Jeff

    This is an absolutely fascinating, dreadfully boring book. If you're at all interested in how dominant languages have spread and evolved, and how they impacted the linguistic development of all other languages in their regions, then stay away. If you're REALLY interested in small details of this subject, then this might be a good book for you. Nick Ostler has this tendency, also, to latch on to small bits of evidence and make much of it. He's usually clear that he's doing this; he says, "We don't This is an absolutely fascinating, dreadfully boring book. If you're at all interested in how dominant languages have spread and evolved, and how they impacted the linguistic development of all other languages in their regions, then stay away. If you're REALLY interested in small details of this subject, then this might be a good book for you. Nick Ostler has this tendency, also, to latch on to small bits of evidence and make much of it. He's usually clear that he's doing this; he says, "We don't really know, but this is the way that I think makes the story most interesting, and there is some evidence for it, so I'm going to choose to believe it was this way." That's fine, and he's clear about it; and it's not like the book is poorly researched (there's hundreds and hundreds of footnotes). But he does recognize that the needs of a coherent story/worldview require that we take a few things on less evidence than we'd like. Finally, the book is peppered throughout with lots of source-language citations for pretty much every language that he talks about. It opens up with an extensive passage in romanized Quechua, for instance. I thought this was awesome; although I wasn't entirely convinced that his (or his advisors) had written everything precisely right, and trying to get one's head around the numerous different romanization systems (to get a sense of what the languages actually sounded like and how they worked, his stated point in including these quotes) got really difficult. It's an admirable goal, but I don't think that it really worked as intended. All that said, this was a dry book about a totally fascinating subject, and if you're interested enough in the subject, you'll put up with reading the book.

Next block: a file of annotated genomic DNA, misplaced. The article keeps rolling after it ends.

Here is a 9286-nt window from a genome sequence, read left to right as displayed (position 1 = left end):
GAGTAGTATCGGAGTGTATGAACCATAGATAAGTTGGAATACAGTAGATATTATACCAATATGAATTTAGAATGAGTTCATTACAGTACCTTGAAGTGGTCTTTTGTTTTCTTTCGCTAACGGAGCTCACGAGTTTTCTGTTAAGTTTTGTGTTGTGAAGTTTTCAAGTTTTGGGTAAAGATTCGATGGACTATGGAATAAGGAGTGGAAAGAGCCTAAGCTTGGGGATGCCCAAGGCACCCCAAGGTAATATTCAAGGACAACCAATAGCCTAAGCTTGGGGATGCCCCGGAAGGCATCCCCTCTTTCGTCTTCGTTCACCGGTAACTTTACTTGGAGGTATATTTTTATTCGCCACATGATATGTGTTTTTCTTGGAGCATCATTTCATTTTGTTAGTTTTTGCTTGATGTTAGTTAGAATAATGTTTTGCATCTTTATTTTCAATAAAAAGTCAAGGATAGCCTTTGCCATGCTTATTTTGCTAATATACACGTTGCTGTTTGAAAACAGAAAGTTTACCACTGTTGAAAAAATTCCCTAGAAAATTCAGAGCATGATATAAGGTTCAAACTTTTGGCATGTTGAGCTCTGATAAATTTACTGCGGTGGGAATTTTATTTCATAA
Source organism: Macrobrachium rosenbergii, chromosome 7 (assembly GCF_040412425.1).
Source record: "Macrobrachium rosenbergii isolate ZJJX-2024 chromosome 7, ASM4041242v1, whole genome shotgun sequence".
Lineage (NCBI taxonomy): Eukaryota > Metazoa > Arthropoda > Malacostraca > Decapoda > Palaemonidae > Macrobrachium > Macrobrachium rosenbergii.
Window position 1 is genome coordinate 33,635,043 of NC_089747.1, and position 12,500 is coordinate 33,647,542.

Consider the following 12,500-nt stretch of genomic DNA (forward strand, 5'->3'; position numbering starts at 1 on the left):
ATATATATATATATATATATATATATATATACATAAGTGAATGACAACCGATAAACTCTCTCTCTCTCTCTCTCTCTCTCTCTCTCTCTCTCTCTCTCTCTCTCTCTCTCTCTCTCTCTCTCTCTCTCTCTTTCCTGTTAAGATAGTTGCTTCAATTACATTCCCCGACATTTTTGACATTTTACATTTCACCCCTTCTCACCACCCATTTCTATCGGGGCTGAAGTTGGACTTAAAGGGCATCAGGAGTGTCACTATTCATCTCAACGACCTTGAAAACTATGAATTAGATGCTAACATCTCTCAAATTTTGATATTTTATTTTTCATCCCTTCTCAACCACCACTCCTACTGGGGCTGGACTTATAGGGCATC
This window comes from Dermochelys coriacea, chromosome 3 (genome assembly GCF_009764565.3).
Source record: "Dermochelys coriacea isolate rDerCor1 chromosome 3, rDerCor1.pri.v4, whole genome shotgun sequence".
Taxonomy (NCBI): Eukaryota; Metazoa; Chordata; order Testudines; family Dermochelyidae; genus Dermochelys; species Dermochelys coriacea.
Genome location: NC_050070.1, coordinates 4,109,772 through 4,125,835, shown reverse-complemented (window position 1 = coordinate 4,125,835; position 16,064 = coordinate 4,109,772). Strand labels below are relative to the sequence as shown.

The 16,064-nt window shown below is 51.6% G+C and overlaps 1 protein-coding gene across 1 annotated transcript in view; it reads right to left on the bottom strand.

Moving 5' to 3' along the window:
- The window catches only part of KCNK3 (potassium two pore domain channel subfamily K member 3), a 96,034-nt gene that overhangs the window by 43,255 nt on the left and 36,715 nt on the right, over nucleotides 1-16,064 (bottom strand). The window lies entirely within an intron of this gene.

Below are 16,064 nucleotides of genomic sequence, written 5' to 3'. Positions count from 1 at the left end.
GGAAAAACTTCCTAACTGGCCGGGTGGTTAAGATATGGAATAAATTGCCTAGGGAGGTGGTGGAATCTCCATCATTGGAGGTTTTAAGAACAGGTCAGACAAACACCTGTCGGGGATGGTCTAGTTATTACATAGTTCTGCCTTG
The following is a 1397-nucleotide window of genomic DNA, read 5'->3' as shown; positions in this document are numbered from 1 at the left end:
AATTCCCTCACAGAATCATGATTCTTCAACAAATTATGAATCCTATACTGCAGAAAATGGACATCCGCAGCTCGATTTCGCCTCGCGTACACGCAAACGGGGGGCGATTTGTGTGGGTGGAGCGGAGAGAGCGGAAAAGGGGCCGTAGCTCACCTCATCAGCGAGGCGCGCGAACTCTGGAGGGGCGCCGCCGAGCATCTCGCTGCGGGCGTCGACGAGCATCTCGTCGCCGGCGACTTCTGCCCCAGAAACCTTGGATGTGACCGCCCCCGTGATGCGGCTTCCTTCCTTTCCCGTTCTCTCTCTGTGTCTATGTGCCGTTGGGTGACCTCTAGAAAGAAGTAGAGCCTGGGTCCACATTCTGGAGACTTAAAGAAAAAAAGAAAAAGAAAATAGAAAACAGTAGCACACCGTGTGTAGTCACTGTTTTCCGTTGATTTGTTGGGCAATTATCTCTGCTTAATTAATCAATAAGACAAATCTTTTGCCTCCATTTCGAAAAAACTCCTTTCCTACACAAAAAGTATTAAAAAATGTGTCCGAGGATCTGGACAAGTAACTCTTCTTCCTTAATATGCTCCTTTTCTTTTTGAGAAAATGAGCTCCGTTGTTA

3. 5 out of 5

    Jee Koh